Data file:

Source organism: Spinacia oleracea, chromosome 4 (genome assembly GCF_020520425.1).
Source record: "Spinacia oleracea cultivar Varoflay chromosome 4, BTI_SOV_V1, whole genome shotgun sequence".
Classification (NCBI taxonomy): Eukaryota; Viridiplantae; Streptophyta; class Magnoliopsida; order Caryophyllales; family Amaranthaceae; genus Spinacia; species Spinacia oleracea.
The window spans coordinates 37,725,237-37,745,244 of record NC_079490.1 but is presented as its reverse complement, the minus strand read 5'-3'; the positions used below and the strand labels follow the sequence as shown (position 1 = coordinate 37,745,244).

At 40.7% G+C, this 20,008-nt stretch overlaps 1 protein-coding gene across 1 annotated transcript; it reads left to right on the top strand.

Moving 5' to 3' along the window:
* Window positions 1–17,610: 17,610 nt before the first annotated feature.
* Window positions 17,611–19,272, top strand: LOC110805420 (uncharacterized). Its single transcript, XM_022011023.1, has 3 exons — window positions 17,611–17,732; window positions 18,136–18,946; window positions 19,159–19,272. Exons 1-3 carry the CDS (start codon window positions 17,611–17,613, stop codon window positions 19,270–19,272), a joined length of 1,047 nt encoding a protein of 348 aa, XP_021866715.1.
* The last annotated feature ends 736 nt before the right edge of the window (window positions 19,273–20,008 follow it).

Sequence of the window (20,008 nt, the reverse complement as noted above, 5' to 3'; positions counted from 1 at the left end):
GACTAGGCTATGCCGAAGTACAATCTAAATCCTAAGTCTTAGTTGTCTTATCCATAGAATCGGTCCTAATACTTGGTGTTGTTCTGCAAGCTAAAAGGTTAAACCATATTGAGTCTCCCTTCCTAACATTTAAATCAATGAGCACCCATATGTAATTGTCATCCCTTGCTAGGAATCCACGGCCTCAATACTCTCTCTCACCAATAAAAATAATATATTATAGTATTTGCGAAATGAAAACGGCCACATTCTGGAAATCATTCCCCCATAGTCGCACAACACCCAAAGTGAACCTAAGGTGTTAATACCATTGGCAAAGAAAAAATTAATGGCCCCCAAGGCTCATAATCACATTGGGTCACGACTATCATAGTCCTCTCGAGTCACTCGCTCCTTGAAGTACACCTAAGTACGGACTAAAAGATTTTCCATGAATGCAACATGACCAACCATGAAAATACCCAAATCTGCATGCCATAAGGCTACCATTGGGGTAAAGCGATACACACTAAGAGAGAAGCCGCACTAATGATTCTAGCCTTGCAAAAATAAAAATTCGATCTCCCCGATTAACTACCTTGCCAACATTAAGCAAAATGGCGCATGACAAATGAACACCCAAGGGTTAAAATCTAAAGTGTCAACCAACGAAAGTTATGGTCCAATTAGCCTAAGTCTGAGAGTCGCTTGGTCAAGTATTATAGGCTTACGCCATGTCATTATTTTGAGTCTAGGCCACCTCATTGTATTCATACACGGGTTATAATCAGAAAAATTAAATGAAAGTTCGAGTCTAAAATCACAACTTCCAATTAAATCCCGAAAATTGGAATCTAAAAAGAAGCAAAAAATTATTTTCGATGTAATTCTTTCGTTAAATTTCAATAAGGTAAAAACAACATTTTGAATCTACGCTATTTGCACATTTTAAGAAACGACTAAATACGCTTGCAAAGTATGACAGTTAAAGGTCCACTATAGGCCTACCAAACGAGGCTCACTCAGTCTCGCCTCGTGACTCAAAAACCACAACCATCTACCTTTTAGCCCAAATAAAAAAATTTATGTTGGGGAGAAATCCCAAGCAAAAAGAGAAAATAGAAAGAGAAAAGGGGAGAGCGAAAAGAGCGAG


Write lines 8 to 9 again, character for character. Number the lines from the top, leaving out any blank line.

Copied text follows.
* Window positions 17,611–19,272, top strand: LOC110805420 (uncharacterized). Its single transcript, XM_022011023.1, has 3 exons — window positions 17,611–17,732; window positions 18,136–18,946; window positions 19,159–19,272. Exons 1-3 carry the CDS (start codon window positions 17,611–17,613, stop codon window positions 19,270–19,272), a joined length of 1,047 nt encoding a protein of 348 aa, XP_021866715.1.
* The last annotated feature ends 736 nt before the right edge of the window (window positions 19,273–20,008 follow it).